Read Part 1 of this story.
My family wasn’t really good at pets. We had lots of animals in our lives, but most of our pets were birds–as in ducks. Not your typical pet. After living with us for a few years, the birds were usually rehomed (as the term is now) to farms with larger flocks.
My family did go typical once when my parents got us a puppy. Four little kids (I think we were all younger than 10) and a rambunctious puppy ended up being too much for my parents. They rehomed the dog. I still remember how my stomach hurt for weeks and weeks after losing my dog. It still hurts today decades later when I think of him. (And I hope in writing this post I don’t hurt my parents’ feelings).
I’m sharing this story to explain how, several years after the puppy, Bill the goose (gander) went from a family bird (which you saw in Part 1), to my pet, to a family pet once again (below, my Dad with Bill).
We’d had Bill for a few years. His duck friend Magellan had disappeared one spring night, and he’d been alone for a little while. My Dad, who’d been taking care of him, mentioned that he thought it was time that he found a farm for Bill.
I said, “No you can’t.”
Dad said, “Then he’s yours. You have to take care of him. Give him fresh water in the morning and at night. And you have to let him out of his pen everyday and spend at least 30 minutes with him.”
I said, “Okay.”
Now, I’m sure my parents thought there was no way I would stick with it. However, getting rid of our dog affected me more than they realized. There was no way I was letting them get rid of Bill.
I did exactly what my Dad said. Every afternoon when I came home from school, I would go to the pen in the backyard and let Bill out for a wander. We’d walk around the coop so that we had a straight shot from the backyard to the front yard. Then I’d start running.
Bill would open his big white wings and run behind me. He was an Embden, a breed that is primarily raised for meat. He was not the best flyer, but if the wind was right he could sometimes get up as high as my shoulder. Once in the front yard, Bill would decorously fold his wings along his back, and the two of us would walk down the road. At the corner, we’d turn around and come home.
After awhile, it was just accepted that Bill wasn’t going anywhere. He got a new duck friend, Buster. He got his summer trips to the cottage every weekend. He got a bathtub in his pen so he could swim whenever he wanted. When I got my first boyfriend–Matt–he got to take care of Bill when my family went camping (thank you, Matt).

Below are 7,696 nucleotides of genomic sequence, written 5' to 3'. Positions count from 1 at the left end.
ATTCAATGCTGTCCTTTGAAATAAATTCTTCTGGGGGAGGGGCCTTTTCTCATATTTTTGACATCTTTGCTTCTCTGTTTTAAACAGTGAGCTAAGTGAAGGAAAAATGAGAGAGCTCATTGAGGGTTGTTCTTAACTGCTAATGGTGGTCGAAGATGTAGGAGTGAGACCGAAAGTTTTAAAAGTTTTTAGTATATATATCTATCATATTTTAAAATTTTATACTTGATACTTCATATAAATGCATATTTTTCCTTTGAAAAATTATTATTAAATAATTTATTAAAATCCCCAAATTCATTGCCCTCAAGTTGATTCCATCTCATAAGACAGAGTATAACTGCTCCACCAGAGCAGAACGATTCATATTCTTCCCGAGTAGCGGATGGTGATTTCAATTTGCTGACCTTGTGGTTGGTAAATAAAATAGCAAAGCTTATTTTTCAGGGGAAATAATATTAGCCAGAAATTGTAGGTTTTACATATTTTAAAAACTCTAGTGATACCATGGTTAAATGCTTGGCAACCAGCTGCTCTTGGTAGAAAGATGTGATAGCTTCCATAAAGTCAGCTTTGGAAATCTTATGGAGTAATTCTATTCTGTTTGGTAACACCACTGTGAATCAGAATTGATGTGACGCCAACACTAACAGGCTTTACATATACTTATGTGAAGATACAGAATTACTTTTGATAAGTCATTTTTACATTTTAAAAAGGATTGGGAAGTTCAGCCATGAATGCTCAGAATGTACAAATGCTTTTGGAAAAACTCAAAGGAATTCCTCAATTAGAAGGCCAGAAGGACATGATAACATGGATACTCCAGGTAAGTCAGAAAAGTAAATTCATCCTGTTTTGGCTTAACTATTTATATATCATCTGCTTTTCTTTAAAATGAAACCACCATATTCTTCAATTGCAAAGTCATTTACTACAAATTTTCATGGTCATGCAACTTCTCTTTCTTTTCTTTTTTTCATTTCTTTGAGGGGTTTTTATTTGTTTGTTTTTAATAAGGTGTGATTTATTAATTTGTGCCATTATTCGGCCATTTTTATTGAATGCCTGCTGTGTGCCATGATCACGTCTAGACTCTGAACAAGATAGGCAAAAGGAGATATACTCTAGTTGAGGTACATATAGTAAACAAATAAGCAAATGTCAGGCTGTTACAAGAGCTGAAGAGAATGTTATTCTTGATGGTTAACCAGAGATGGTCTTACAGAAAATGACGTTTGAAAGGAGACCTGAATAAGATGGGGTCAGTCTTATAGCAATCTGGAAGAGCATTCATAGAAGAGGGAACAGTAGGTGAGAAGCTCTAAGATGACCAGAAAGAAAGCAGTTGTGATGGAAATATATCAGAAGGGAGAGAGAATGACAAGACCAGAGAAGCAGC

Bill became, once again, the family’s pet.
Geese can live 20 years or longer. Bill was nowhere near that old when he died. Maybe 7. I’m not sure now. One day, he stopped eating. I tried hand feeding him, force feeding him, bringing him inside for a warm bath (it was winter and his outdoor bathtub–which he loved–had been drained for a few months). Nothing roused him.
Even though he was the family’s goose, at the core he was mine. So when I made the decision not to take him to a vet, my Dad didn’t try to change my mind. This was pre-internet, and searching for a vet that would treat a goose was much more challenging than it is today. As well, I still considered Bill a farm animal, and as harsh as it sounds I have different standards for farm animals than I do for other pets.
When Bill died, my Dad was very upset. He felt he should have found a vet for Bill. I remember my Dad tearing up as we stood over Bill’s grave in the backyard. This demonstrated that Bill was truly a family pet.
And maybe that’s why for the most part I was okay (although I’m sniffling and crying now as I write this). Bill had got to live out his life with his family. His whole life. And that’s all I wanted.
This goose (gander, really) and my long-ago little dog ended up being big forces in my life. They influenced how I thought about adopting a dog. They influence how I care for Ralph and Baxter now. Bill is the reason I want to have my own birds here at the farm. And you saw last week that Bill even influenced my choice of art for this house.